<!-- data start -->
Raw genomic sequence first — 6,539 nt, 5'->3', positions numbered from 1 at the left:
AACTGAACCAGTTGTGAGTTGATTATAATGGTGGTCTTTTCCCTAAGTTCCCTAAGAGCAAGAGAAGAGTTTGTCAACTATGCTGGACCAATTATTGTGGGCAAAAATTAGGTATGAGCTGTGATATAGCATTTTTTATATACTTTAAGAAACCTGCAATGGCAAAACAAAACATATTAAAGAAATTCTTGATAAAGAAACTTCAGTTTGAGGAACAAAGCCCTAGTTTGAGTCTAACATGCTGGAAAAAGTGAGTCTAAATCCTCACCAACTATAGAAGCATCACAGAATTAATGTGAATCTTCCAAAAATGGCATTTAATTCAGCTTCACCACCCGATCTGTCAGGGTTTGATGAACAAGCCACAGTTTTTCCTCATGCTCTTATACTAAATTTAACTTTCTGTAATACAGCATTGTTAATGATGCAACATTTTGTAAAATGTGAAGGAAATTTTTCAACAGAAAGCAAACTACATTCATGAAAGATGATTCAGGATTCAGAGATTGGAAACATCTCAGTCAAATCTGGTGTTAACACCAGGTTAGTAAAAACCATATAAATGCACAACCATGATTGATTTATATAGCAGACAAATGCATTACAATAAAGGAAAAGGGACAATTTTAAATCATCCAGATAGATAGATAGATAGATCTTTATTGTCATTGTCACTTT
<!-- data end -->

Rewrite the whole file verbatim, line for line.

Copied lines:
Raw genomic sequence first — 6,539 nt, 5'->3', positions numbered from 1 at the left:
AACTGAACCAGTTGTGAGTTGATTATAATGGTGGTCTTTTCCCTAAGTTCCCTAAGAGCAAGAGAAGAGTTTGTCAACTATGCTGGACCAATTATTGTGGGCAAAAATTAGGTATGAGCTGTGATATAGCATTTTTTATATACTTTAAGAAACCTGCAATGGCAAAACAAAACATATTAAAGAAATTCTTGATAAAGAAACTTCAGTTTGAGGAACAAAGCCCTAGTTTGAGTCTAACATGCTGGAAAAAGTGAGTCTAAATCCTCACCAACTATAGAAGCATCACAGAATTAATGTGAATCTTCCAAAAATGGCATTTAATTCAGCTTCACCACCCGATCTGTCAGGGTTTGATGAACAAGCCACAGTTTTTCCTCATGCTCTTATACTAAATTTAACTTTCTGTAATACAGCATTGTTAATGATGCAACATTTTGTAAAATGTGAAGGAAATTTTTCAACAGAAAGCAAACTACATTCATGAAAGATGATTCAGGATTCAGAGATTGGAAACATCTCAGTCAAATCTGGTGTTAACACCAGGTTAGTAAAAACCATATAAATGCACAACCATGATTGATTTATATAGCAGACAAATGCATTACAATAAAGGAAAAGGGACAATTTTAAATCATCCAGATAGATAGATAGATAGATCTTTATTGTCATTGTCACTTT